LEIGH: Well, Anthony Albanese has been calling for the government to look at Kate Jenkins’ report on sexual harassment, which was delivered over a year ago now and contains a range of excellent recommendations. Those recommendations apply to Parliament as much as anyone else. I was looking over the Jenkins inquiry report yesterday, and she talks about sexual harassment being worst in workplaces where men are over represented in senior leadership roles, where there’s a masculine workplace culture, a high level of contact with third parties and there's a hierarchical structure. Well, that sounds an awful lot like politics to me. So perhaps it isn't surprising that we're dealing with these sexual harassment problems. We need to do so maturely. We need to make sure that parliament is a model employer, that we're setting an example for the community. Sexual harassment doesn't just hold women back - it holds back the whole economy. We’re a much less productive nation when we have workplaces where there's sexual harassment taking place and women aren't taking up those most senior productive roles for which they’re suited.
CENATIEMPO: There's no doubt about that. But I think the other thing too is, and this is a secondary consideration, but when you focus on these things that shouldn't be problems it takes the focus away from things, other things that need to be fixed I guess at a more frontline level, so to speak.
LEIGH: Sexual harassment is a major issue for Australia. I think it's a significant cause of the gender pay gap in Australia, which has been stubbornly failing to close over recent decades. I think it's important that we see this not simply as women's work, but that blokes see it as an opportunity to step up, to call out sexual harassment where it's taking place, and to make sure that they're operating as allies for women in the workplace. That's just what a modern bloke should be doing. But then we also need to be modernising the laws. You know, the Sex Discrimination Act was passed way back in 1984 and we haven't advanced with other countries on this. The thing that Kate Jenkins says is Australia used to be a leader on issues of gender equality, if you go back to the 1970s and 1980s. We've actually fallen back beyond a lot of other countries, who've moved more rapidly - particularly in issues of sexual harassment - and therefore become more productive, more egalitarian as a result.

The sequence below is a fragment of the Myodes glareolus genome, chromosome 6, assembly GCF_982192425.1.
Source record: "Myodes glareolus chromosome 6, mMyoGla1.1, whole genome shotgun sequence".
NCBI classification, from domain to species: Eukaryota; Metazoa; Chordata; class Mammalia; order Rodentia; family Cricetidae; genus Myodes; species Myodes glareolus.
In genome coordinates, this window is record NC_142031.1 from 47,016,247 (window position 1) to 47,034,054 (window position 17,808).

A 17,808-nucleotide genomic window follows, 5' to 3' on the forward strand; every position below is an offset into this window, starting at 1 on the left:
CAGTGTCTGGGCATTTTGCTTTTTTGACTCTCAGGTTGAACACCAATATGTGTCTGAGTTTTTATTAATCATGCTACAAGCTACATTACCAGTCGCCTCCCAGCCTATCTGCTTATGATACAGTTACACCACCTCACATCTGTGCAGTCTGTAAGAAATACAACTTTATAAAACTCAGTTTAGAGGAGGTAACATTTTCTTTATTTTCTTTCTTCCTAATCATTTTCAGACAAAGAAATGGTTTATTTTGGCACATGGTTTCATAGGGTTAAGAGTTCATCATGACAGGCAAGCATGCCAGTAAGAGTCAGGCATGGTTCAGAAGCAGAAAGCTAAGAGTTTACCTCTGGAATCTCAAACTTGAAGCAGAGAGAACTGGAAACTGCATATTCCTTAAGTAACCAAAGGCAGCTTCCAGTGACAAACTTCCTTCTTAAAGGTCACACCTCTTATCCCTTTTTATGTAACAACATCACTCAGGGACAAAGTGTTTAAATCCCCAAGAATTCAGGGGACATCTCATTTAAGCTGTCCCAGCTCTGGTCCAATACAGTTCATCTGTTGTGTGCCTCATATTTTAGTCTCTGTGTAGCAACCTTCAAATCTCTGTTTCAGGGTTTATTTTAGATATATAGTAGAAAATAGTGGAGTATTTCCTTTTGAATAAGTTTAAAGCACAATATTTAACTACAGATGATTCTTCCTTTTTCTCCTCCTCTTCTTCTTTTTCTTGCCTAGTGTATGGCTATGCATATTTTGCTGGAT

CENATIEMPO: Yeah, I think that's a fair comment. Of course, sunlight is the best disinfectant. I mean, bringing these things out in the open is always good. But is there a role for blokes like yourself behind the scenes to pull your colleagues by the ear and say, ‘hey mate, this is not good enough anymore’?
LEIGH: Absolutely. Anytime I saw that sort of behaviour, I would call it into line. I haven't seen it directly, the comments made in the Facebook page were new to me. But certainly I would see that as my role as a member of an organisation that I want to be the best it can be. Labor is always going to be a perfectible organisation, not a perfect organisation. But all of us have a responsibility in our workplaces to call our sexual harassment, and to make sure that everyone is living up to their full potential. Otherwise, we do end up with these entrenched gender inequalities with situations in which people aren't taking on jobs that involve risk and managerial responsibilities because they're fearful of harassment.
CENATIEMPO: Well, good on you for being part of the solution rather than part of the problem. Andrew Leigh, good to speak to you this morning.
LEIGH: Thanks, Steve.
Authorised by Paul Erickson, ALP, Canberra.